Internationally famous ex–fishing photographer Geoff Waugh kicks off another random (might be every issue) regular mini feature for us. Each month we’ll be picking someone from the biking world to choose their ‘favourite’ photo. It could be one they have shot, one they have on the wall, a photo that someone has taken of them…anything. And I’m not going to lie to you, I stole this idea from our sister publication DIG. Thanks guys, hope you don’t mind! Imitation is the highest form of flattery and all that…
From Dirt Issue 136 June 2013
Words by Geoff Waugh. Photo by Geoff Waugh.
This is a hard test. Choosing a favourite photograph was never going to happen. I have so many, by so many people, that no particular one stands out. For instance I own a picture by Norman Parkinson of three beautiful women modelling hats on a New York rooftop. The composition amid the skyline is just as you’d expect. Some of Gregory Crewsden’s productions do my brain in. But they have nowt to do with cycling.
So I opted for an image that is my favourite as of a few weeks ago when I took it. It sounds like I’m bragging but I know (because, I’ve seen ‘em) that there are others from the same session. That’s what makes editing such a tough game; very possibly a game for someone whose has the job title of Picture Editor. Someone emotionally unattached to the image. But for now, as I write, this is the ‘one’.
This image was taken at the famous Paris Roubaix Spring classic one day road race. Yep, road racing. Skinny lycra–clad blokes on skinny tyres. It is super tough, probably tougher than most downhill runs I’ve ever photographed or seen, so get used to that one. It’s about riding bikes…I don’t do division.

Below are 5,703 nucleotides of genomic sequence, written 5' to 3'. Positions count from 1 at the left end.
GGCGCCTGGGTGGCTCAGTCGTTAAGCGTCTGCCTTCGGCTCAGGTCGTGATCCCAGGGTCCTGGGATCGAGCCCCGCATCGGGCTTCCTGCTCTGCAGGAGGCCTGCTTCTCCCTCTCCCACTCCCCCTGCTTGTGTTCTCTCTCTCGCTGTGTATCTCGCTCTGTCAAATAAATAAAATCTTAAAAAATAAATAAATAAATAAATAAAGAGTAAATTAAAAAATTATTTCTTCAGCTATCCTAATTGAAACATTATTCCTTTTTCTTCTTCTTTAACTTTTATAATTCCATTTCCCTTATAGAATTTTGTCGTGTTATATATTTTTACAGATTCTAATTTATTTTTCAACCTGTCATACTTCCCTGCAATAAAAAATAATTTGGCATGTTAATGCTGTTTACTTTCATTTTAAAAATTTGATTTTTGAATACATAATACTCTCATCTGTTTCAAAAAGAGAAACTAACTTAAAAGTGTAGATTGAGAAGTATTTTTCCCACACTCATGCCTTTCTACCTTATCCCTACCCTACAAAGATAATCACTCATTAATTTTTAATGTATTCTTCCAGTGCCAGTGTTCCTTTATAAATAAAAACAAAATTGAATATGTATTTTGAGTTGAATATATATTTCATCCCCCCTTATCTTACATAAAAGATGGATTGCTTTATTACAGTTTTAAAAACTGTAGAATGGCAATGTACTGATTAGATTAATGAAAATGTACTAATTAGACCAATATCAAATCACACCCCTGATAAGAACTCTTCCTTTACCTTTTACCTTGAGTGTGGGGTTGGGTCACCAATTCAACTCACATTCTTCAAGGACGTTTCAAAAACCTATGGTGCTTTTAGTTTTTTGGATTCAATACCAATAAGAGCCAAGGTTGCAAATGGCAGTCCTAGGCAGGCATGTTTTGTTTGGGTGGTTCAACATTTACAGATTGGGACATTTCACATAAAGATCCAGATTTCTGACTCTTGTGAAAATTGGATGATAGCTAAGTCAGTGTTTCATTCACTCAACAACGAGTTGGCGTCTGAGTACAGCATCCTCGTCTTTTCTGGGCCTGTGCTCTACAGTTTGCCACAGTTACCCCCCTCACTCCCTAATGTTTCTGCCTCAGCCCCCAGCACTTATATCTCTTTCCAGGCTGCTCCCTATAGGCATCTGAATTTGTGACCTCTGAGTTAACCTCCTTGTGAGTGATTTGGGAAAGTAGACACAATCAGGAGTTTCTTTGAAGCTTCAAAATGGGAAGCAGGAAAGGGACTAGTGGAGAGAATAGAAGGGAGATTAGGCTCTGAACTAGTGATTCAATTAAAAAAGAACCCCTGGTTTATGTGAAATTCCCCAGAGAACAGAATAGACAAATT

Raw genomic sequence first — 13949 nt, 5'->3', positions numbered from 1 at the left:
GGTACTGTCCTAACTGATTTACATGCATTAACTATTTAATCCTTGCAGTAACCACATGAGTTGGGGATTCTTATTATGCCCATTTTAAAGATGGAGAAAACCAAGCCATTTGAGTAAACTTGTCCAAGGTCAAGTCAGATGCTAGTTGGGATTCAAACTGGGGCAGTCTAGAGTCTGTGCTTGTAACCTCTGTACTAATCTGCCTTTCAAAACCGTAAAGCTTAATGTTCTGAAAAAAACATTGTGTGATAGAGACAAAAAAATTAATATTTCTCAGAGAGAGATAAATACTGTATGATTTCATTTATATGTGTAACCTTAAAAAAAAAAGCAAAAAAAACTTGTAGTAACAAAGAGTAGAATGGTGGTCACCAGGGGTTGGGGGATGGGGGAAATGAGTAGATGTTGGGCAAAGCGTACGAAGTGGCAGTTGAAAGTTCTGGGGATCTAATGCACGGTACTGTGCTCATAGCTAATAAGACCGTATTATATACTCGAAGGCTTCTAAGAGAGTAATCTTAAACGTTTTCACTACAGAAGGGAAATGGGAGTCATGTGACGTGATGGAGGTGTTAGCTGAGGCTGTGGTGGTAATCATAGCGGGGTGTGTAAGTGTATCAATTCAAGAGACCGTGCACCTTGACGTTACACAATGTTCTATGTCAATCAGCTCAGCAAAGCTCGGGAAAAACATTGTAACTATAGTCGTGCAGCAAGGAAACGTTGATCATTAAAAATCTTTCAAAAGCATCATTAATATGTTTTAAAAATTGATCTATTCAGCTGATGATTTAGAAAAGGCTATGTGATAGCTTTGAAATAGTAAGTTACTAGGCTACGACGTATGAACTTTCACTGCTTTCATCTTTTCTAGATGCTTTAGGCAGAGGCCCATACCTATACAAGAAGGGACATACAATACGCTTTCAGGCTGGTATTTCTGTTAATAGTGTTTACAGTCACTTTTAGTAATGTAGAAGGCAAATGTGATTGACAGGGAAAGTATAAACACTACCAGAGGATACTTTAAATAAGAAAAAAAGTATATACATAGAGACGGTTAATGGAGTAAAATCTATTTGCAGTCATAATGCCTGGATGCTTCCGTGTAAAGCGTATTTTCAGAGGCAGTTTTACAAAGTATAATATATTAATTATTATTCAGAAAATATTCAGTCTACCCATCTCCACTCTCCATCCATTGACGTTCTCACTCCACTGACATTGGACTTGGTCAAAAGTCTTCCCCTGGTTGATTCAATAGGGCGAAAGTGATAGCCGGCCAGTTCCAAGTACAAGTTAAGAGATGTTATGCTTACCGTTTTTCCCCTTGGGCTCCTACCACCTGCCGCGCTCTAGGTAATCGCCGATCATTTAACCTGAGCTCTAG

This was shot on a stretch of cobbles that runs around the outside of a small town called Orchies in north west France. I knew the spot because a couple of weeks previously I had done a bike test shoot there. The weather was very different from that day when there was mud and snow on the ground. This day dawned foggy but the sun soon burned that away to reveal a brilliant day. Often this means too brilliant for great photography because the races are run when the sun is at its highest and unwanted hard shadows are in order. But by the time the race got here, it was mid afternoon and the Spring sun had moved on.
I was set up to catch the leaders of the race with a 300mm lens as they came towards me down the pave, but I could also see across the flat field to this point which offered another angle before they got to me. I live for this stuff. The chopper thudded overhead and the lead motorbikes came into view. Two breakaway riders appeared through the dust. Pop, pop, pop…in the bag. They rounded the corner and came into view through a crowd of fans going absolutely bonkers. I caught them again head on, fighting to keep them framed and in focus through a sea of waving arms and knowing that I only had seconds to get out of the road, and then looked back to the far poplar trees as the chasing group with their corresponding entourage of cars and motos made this fantastic line of silhouettes against the dancing dust cloud.
Wait, wait until the line of riders fits in between the spectators…pop, pop, pop…done!
There is a great sense of satisfaction knowing you have a ‘banger’ in the camera. I got home from an 18 hour day and went straight to bed, covered in dust and grime. The cards could wait.
Next day I loaded this image into Lightroom and converted it into a split tone as you see here. My main aim was, and is, to produce images that require a second, deeper, look. Not the kind that appear on a website in the morning and are gone after lunch. Hopefully this is one of them. Hopefully it hits the spot with the people that view it. If so, then that makes me very happy. And if it becomes someone else’s favourite picture then that is an honour.